Keeping the employment contract alive when employees abandon ship - Kuits Solicitors Manchester
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Keeping the employment contract alive when employees abandon ship

Keeping the employment contract alive when employees abandon ship

22 Aug 2014

Receiving news that an employee will be leaving the company can be stressful for an employer, not least because of the additional recruitment and training pressures that often accompany it. However, these pressures can increase if the employee leaves without giving appropriate notice, or to go to work for a competitor, despite restrictive covenants in their contract. Here, Kuit’s employment department uses a recent High Court case to highlight an employer’s rights in such circumstances – and what they can do to avoid the issue in the first place.

In Sunrise Brokers LLP v Rodgers [2014], the High Court considered the obligations on an employee who leaves his employment without notice in breach of contract.

An employee had walked out of Sunrise Brokers LLP without giving notice, having already accepted employment with a competitor.

While they had submitted a written notice, it was insufficient to cover the twelve-month notice period their contract required.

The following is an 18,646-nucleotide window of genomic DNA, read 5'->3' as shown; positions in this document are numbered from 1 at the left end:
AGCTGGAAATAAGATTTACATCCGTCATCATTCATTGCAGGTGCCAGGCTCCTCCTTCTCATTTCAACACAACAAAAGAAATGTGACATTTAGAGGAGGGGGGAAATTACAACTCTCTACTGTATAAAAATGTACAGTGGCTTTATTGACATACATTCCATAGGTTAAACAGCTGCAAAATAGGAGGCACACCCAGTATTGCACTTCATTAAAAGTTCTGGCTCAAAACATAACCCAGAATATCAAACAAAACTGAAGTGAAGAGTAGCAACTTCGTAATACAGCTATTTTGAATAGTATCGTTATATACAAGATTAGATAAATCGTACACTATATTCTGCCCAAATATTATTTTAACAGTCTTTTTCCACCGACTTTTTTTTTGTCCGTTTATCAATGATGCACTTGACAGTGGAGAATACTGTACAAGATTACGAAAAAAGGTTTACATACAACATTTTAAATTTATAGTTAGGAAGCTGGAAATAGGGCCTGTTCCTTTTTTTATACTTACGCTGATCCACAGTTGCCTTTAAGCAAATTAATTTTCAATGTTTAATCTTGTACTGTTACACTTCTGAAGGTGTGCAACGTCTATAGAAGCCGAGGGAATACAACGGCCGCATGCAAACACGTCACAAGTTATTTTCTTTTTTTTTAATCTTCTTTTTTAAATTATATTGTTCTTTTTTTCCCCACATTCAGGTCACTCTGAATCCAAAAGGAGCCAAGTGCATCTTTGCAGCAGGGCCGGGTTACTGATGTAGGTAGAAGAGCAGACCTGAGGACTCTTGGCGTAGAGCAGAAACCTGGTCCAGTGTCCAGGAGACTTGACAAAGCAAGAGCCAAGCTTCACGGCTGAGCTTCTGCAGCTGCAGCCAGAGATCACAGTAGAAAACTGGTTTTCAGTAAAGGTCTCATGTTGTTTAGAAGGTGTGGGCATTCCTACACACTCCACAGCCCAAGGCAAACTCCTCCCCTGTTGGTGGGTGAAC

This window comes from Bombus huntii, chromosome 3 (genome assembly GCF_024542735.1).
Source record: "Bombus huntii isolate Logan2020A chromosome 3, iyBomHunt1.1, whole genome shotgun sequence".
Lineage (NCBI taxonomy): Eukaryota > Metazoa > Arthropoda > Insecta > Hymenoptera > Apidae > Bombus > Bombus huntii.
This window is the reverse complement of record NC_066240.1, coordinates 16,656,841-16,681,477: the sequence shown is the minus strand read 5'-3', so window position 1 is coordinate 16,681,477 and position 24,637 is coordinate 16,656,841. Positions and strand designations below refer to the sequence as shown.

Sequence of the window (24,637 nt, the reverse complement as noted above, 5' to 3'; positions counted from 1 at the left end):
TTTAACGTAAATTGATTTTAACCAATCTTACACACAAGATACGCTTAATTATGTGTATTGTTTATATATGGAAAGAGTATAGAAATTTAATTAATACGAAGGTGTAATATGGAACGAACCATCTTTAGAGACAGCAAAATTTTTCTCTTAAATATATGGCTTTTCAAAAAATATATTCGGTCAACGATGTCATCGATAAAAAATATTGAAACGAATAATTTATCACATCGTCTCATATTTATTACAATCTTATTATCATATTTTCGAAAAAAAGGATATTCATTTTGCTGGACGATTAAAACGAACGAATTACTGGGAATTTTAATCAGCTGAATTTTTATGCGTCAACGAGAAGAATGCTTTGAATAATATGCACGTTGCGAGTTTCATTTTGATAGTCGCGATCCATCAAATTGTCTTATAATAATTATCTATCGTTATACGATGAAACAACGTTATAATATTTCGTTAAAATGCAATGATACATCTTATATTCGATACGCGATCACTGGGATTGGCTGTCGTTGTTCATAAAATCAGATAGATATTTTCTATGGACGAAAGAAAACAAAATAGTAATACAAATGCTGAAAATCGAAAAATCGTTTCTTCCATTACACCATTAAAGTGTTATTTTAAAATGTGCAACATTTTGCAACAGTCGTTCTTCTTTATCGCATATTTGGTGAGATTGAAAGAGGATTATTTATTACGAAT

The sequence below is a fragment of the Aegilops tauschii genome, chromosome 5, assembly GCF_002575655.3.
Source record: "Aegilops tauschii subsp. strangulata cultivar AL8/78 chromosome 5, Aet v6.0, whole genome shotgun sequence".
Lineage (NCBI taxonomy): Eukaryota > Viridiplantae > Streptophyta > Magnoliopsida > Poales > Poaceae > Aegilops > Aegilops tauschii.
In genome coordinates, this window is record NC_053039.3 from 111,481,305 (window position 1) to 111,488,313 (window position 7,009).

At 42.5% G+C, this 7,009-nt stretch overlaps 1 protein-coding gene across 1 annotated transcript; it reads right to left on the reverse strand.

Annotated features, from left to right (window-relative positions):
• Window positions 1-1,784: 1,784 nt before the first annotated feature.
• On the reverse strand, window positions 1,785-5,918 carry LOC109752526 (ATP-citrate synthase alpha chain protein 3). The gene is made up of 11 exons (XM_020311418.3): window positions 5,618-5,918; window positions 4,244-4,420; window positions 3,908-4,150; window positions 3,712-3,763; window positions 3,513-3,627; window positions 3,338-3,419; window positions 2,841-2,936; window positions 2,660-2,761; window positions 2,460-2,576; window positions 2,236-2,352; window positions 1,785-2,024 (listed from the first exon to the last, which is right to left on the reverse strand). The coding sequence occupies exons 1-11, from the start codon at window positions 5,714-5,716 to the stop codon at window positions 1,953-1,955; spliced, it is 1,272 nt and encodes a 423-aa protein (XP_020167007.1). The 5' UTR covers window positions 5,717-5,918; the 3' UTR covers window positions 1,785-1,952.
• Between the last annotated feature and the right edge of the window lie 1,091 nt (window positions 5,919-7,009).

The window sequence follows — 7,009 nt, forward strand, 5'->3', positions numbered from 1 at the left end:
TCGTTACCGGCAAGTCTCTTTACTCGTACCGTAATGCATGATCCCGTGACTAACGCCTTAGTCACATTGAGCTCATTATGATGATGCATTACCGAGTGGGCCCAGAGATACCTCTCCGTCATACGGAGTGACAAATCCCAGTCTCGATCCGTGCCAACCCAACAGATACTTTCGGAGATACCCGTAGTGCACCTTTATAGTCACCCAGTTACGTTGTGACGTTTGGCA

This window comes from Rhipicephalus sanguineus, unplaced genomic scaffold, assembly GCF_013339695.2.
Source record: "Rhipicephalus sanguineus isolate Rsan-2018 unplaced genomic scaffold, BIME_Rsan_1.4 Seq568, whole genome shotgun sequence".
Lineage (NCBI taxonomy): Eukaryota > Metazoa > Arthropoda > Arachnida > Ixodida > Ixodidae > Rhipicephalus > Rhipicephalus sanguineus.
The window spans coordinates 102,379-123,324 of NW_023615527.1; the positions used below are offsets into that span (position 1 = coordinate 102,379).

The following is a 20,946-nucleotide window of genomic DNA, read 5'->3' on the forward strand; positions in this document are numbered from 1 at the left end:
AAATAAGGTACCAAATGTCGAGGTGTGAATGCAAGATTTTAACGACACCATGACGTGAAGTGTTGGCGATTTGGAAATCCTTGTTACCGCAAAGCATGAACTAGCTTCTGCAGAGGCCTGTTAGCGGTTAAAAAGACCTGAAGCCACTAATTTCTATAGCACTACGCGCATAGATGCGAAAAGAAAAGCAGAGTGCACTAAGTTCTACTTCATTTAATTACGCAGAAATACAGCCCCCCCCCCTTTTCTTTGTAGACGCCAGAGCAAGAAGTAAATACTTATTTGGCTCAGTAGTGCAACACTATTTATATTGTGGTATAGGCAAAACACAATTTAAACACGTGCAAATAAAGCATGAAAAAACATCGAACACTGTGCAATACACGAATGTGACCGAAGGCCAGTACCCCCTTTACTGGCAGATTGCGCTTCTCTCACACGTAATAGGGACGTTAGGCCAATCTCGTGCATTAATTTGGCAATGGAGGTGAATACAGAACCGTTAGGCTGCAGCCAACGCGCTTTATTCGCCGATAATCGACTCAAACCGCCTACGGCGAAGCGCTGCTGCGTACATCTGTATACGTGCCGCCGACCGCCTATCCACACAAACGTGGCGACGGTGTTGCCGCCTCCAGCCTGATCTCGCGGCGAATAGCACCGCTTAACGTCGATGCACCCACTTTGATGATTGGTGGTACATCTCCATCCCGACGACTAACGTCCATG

Sunrise agreed to allow the employee six months’ notice, but insisted that they were then subject to covenants of six months’ duration, which prevented them from working for a competitor.

Following the walk-out, Sunrise refused to pay the employee their salary, whilst also maintaining that their contract and its restrictive covenants were still in force. Sunrise applied for and obtained an interim injunction requiring the employee to observe the terms of their employment contract until the agreed date.

The High Court has now upheld this interim judgment, stating that the person was still an employee of Sunrise and bound by a notice period, whilst having no right to garden leave (for which they would have been paid and which would have reduced the time on their restrictive covenants). On the contrary, given that they were not willing and ready to work, the Court held that Sunrise was within its rights to refuse them payment of their salary.

“In this case,” says Uri Pawlowski of Kuits’ employment team, “the employer sought a declaration that they could keep the contract of employment alive and enforce the employee’s obligation not to work for anyone else, while simultaneously refusing to pay the employee wages on the basis that he is not ready and willing to work.

“This decision highlights the importance of having well-drafted notice provisions and restrictive covenants in employment contracts to resist approaches for staff from competitors. Robust provisions will deter employees from attempting to curtail their contractual obligations by refusing to work.

“For extra protection, an explicit ‘no work, no pay’ clause could be drafted in to your contracts of employment whereby employees who refuse to work are not entitled to pay and that refusal of payment does not amount to a breach of contract.

“Employees giving notice in such circumstances and then failing to turn up for work are not entitled to payment and must adhere to any notice and covenant clauses, whilst the right to garden leave is solely at the employer’s discretion.”

For more information about employment contracts, please contact us.

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